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Theoretical Philosophy » Pruss's argument for PSR from powers modality » 8/02/2018 1:32 pm

Miguel
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In many writings, Pruss has defended an argument for PSR from his Aristotelian-inspired causal powers view of modality. The way I understand it, I don't think the argument works, but that may be because I'm not really grasping it correctly, so it would be nice if someone could clear it up a little.

That view of modality, as I get it, is basically that every "purely possible" state of affairs can ultimately be caused by something (in other words, X is possible if there is something that can initiate a chain of causes leading to X holding).

The argument for PSR is as follows: say p is a false contingent proposition, and (given ~PSR) it is possible that p holds without an explanation. Then let p* be the proposition that p holds without a causal explanation. By the assumed account of modality, if p* is possible then there is something that can initiate a chain of causes leading to p* holding, but that is absurd since that chain of causes would causally explain both why p holds and that it holds without a causal explanation.

Now, the problem I have is it seems like p* is being reified/thingified in some illegitimate way here. Say p is a contigent thing (a chicken, for instance) and p* reports the brute existence of that chicken. It's not p* that needs a possible cause, but rather p. P* simply is p holding without a cause. A contigent chicken is possible because there is something that can initiate a causal chain leading to the existence of that chicken; p* is simply reporting the fact that the chicken does not actually have a cause. P* holds if p holds without an actual cause, that's all. It makes sense to think the chicken can have a cause, but why think "the chicken's existing without a cause" is something that can also be caused?

I guess this would be a criticism of that specific view of alethic modality. It makes sense to say positive states of affairs can be caused (the existence of a chicken can be caused; events such as the chicken eating corn can be caused

Chit-Chat » ​Who are your three biggest philosophical influences? » 7/18/2018 11:51 pm

Miguel
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Hypatia wrote:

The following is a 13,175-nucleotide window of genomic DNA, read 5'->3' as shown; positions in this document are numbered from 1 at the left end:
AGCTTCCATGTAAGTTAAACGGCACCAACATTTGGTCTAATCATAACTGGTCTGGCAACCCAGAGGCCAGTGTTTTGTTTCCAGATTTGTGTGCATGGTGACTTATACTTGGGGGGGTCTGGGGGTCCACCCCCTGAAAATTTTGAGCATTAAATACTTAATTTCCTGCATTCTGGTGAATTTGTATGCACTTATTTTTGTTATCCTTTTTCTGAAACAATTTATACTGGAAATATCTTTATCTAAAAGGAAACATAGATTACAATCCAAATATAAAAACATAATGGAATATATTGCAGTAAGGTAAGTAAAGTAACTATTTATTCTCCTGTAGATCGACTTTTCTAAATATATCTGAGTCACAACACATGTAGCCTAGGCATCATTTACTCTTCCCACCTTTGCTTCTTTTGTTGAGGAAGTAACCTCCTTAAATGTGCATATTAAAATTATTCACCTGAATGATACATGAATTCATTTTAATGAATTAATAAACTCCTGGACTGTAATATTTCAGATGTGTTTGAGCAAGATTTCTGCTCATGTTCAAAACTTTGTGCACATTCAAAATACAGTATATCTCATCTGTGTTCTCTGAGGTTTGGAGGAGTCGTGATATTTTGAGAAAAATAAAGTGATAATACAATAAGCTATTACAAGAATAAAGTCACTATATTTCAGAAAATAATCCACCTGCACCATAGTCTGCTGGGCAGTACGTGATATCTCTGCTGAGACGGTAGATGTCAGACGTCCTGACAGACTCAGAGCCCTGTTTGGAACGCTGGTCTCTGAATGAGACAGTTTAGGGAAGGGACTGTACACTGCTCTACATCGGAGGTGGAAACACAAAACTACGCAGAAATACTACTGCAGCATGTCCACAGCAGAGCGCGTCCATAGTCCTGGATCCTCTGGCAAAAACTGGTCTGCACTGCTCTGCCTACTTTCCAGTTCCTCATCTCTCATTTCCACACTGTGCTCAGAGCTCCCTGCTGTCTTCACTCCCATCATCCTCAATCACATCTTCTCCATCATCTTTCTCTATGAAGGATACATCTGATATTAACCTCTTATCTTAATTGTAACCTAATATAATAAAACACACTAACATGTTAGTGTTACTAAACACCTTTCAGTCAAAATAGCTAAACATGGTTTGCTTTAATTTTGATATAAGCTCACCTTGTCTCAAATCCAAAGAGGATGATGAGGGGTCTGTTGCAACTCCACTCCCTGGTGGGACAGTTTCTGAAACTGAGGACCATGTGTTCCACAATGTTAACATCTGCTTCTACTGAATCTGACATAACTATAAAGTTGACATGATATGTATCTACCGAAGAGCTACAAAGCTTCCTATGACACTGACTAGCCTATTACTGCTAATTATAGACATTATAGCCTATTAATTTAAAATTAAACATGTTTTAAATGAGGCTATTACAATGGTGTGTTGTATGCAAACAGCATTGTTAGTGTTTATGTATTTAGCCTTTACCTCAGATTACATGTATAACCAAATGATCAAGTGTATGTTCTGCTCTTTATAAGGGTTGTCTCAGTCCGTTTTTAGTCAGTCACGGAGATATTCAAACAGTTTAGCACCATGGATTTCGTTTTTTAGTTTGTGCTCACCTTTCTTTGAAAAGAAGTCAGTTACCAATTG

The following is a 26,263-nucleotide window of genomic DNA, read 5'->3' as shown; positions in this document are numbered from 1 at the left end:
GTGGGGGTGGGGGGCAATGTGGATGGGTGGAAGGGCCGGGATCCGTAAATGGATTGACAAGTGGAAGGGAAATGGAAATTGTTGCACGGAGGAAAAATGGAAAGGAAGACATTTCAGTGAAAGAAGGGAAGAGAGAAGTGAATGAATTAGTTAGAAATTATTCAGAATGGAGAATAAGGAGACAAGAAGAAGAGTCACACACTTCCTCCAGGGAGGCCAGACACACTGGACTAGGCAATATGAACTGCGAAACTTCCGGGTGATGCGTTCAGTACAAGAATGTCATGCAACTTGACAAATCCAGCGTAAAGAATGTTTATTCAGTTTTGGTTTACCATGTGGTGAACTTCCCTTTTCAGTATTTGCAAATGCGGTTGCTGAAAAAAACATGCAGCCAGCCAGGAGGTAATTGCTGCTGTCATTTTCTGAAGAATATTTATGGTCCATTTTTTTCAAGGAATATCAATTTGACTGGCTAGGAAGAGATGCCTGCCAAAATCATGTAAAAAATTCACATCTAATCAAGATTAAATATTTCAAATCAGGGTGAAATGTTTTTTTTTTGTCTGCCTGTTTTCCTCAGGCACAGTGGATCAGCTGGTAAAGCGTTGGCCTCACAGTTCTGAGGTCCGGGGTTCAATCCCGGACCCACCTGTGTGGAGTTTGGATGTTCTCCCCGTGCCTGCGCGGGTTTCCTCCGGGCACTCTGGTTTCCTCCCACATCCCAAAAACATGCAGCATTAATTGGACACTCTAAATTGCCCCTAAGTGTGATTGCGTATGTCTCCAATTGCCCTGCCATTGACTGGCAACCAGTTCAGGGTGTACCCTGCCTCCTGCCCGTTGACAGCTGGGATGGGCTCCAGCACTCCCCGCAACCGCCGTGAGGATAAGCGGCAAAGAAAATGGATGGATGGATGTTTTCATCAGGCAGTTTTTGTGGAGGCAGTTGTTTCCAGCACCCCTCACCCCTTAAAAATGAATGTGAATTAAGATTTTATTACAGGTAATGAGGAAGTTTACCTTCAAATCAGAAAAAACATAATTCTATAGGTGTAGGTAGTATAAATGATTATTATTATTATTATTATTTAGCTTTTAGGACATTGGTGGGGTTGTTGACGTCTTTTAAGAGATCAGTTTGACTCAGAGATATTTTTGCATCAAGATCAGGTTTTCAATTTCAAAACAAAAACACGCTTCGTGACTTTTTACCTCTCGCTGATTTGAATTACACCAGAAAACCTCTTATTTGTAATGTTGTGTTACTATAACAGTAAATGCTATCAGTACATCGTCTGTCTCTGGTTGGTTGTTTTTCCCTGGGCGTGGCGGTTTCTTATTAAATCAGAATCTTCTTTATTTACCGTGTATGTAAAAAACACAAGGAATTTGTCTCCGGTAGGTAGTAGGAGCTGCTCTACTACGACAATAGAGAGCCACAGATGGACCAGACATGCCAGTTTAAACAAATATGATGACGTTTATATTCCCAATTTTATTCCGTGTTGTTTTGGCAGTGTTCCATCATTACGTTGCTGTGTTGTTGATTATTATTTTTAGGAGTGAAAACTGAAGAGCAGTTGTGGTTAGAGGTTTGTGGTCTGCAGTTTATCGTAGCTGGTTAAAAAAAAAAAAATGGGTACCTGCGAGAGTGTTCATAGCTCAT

John West wrote:

I see. Do you think ontic structural realism is a tenable position though, that we (and the rest of the world) are composed of relations and nothing but relations? Or is it more of an "academic curiosity" for you?

a wild deconstructionist

 
Come on now bruh

Theoretical Philosophy » Moral arguments » 7/18/2018 11:48 pm

Miguel
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To me ethics wouldn't make much sense if it weren't grounded in the essences of things; it's because man is the type of creature he is that he has so many rights relating to his (even potential) reason, needs and capacities. So I'm inclined to think some NL does capture what is ultimately important and meaningful in morality. However, as I said, I am also sympathetic to the idea that we feel something transcendent in morality. I try to do justice to it by differentiating between the grounding of morality - which may be found in rather prosaic facts, such as a creature being conscious, rational, having certain needs, etc - and our experience of morality - the way we sometimes come in contact with basic moral norms, which can be similar to powerful aesthetic and even religious experiences. And this experience is often a big motivator for following natural law (answering some kind of sartrean "why be moral?" questions)

Perhaps this approach would be close to the arguments stated in 2, from value properties to a transcendent source of all value. The way some basic facts (such as "murder is wrong") which get their explanation/grounding from natural law are nonetheless embued with a special "value", or presented to us in transcendent experiences, or as commands from what could be described as a "voice of conscience" or "voice of God" which stands in absolute authority over us.

Theoretical Philosophy » Moral arguments » 7/18/2018 11:36 am

Miguel
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Mysterious Brony wrote: